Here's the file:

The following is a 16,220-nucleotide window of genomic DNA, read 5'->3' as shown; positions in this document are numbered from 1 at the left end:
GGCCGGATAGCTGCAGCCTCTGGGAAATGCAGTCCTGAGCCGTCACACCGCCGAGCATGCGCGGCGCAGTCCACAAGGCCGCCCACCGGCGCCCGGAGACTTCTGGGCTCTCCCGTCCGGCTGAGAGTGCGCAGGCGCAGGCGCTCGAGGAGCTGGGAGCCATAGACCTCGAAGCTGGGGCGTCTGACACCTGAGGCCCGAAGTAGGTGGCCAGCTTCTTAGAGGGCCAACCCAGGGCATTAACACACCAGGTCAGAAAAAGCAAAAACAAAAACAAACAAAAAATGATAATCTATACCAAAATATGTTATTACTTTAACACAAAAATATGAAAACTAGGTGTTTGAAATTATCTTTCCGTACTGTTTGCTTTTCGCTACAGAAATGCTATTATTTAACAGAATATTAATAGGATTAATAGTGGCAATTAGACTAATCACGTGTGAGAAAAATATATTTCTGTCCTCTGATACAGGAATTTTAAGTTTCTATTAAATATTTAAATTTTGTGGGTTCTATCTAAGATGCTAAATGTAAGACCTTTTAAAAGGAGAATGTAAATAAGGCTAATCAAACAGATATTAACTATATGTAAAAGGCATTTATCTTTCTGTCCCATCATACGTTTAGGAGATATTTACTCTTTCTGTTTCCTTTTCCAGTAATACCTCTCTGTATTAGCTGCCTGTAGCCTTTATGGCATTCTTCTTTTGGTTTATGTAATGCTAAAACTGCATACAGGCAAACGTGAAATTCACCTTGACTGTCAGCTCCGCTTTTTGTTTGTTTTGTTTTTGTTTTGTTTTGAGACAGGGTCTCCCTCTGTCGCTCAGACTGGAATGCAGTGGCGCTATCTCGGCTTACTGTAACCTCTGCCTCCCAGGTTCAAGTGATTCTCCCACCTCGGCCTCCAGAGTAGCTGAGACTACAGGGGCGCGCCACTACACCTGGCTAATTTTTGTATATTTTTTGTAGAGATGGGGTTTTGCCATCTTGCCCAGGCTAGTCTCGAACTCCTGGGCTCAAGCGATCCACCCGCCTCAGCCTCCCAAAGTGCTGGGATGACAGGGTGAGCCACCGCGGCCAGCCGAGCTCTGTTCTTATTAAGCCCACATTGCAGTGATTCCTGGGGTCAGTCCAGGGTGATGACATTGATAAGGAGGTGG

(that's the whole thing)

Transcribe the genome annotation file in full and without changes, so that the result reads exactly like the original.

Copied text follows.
The following is a 16,220-nucleotide window of genomic DNA, read 5'->3' as shown; positions in this document are numbered from 1 at the left end:
GGCCGGATAGCTGCAGCCTCTGGGAAATGCAGTCCTGAGCCGTCACACCGCCGAGCATGCGCGGCGCAGTCCACAAGGCCGCCCACCGGCGCCCGGAGACTTCTGGGCTCTCCCGTCCGGCTGAGAGTGCGCAGGCGCAGGCGCTCGAGGAGCTGGGAGCCATAGACCTCGAAGCTGGGGCGTCTGACACCTGAGGCCCGAAGTAGGTGGCCAGCTTCTTAGAGGGCCAACCCAGGGCATTAACACACCAGGTCAGAAAAAGCAAAAACAAAAACAAACAAAAAATGATAATCTATACCAAAATATGTTATTACTTTAACACAAAAATATGAAAACTAGGTGTTTGAAATTATCTTTCCGTACTGTTTGCTTTTCGCTACAGAAATGCTATTATTTAACAGAATATTAATAGGATTAATAGTGGCAATTAGACTAATCACGTGTGAGAAAAATATATTTCTGTCCTCTGATACAGGAATTTTAAGTTTCTATTAAATATTTAAATTTTGTGGGTTCTATCTAAGATGCTAAATGTAAGACCTTTTAAAAGGAGAATGTAAATAAGGCTAATCAAACAGATATTAACTATATGTAAAAGGCATTTATCTTTCTGTCCCATCATACGTTTAGGAGATATTTACTCTTTCTGTTTCCTTTTCCAGTAATACCTCTCTGTATTAGCTGCCTGTAGCCTTTATGGCATTCTTCTTTTGGTTTATGTAATGCTAAAACTGCATACAGGCAAACGTGAAATTCACCTTGACTGTCAGCTCCGCTTTTTGTTTGTTTTGTTTTTGTTTTGTTTTGAGACAGGGTCTCCCTCTGTCGCTCAGACTGGAATGCAGTGGCGCTATCTCGGCTTACTGTAACCTCTGCCTCCCAGGTTCAAGTGATTCTCCCACCTCGGCCTCCAGAGTAGCTGAGACTACAGGGGCGCGCCACTACACCTGGCTAATTTTTGTATATTTTTTGTAGAGATGGGGTTTTGCCATCTTGCCCAGGCTAGTCTCGAACTCCTGGGCTCAAGCGATCCACCCGCCTCAGCCTCCCAAAGTGCTGGGATGACAGGGTGAGCCACCGCGGCCAGCCGAGCTCTGTTCTTATTAAGCCCACATTGCAGTGATTCCTGGGGTCAGTCCAGGGTGATGACATTGATAAGGAGGTGG